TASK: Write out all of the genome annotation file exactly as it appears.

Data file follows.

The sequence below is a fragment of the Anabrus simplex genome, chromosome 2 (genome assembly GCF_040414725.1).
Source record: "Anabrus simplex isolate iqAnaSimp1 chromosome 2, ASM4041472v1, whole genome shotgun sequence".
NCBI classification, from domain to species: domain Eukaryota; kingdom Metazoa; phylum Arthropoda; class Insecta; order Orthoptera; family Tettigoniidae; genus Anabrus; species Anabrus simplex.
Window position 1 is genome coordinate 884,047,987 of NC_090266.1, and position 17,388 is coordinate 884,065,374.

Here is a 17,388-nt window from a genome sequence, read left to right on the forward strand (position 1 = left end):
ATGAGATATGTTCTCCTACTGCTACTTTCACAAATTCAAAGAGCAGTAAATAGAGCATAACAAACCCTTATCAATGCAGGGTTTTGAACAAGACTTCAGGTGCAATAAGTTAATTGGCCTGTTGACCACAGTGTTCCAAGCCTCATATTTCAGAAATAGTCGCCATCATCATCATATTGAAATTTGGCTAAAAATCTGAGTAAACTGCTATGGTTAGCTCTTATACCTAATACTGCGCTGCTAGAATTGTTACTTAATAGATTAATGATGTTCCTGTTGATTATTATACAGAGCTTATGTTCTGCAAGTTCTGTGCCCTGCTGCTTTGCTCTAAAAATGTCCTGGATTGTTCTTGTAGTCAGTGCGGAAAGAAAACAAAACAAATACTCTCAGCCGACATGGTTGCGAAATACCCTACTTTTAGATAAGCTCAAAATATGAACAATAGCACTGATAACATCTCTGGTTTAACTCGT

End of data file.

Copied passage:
The sequence below is a fragment of the Anabrus simplex genome, chromosome 2 (genome assembly GCF_040414725.1).
Source record: "Anabrus simplex isolate iqAnaSimp1 chromosome 2, ASM4041472v1, whole genome shotgun sequence".
NCBI classification, from domain to species: domain Eukaryota; kingdom Metazoa; phylum Arthropoda; class Insecta; order Orthoptera; family Tettigoniidae; genus Anabrus; species Anabrus simplex.
Window position 1 is genome coordinate 884,047,987 of NC_090266.1, and position 17,388 is coordinate 884,065,374.

Here is a 17,388-nt window from a genome sequence, read left to right on the forward strand (position 1 = left end):
ATGAGATATGTTCTCCTACTGCTACTTTCACAAATTCAAAGAGCAGTAAATAGAGCATAACAAACCCTTATCAATGCAGGGTTTTGAACAAGACTTCAGGTGCAATAAGTTAATTGGCCTGTTGACCACAGTGTTCCAAGCCTCATATTTCAGAAATAGTCGCCATCATCATCATATTGAAATTTGGCTAAAAATCTGAGTAAACTGCTATGGTTAGCTCTTATACCTAATACTGCGCTGCTAGAATTGTTACTTAATAGATTAATGATGTTCCTGTTGATTATTATACAGAGCTTATGTTCTGCAAGTTCTGTGCCCTGCTGCTTTGCTCTAAAAATGTCCTGGATTGTTCTTGTAGTCAGTGCGGAAAGAAAACAAAACAAATACTCTCAGCCGACATGGTTGCGAAATACCCTACTTTTAGATAAGCTCAAAATATGAACAATAGCACTGATAACATCTCTGGTTTAACTCGT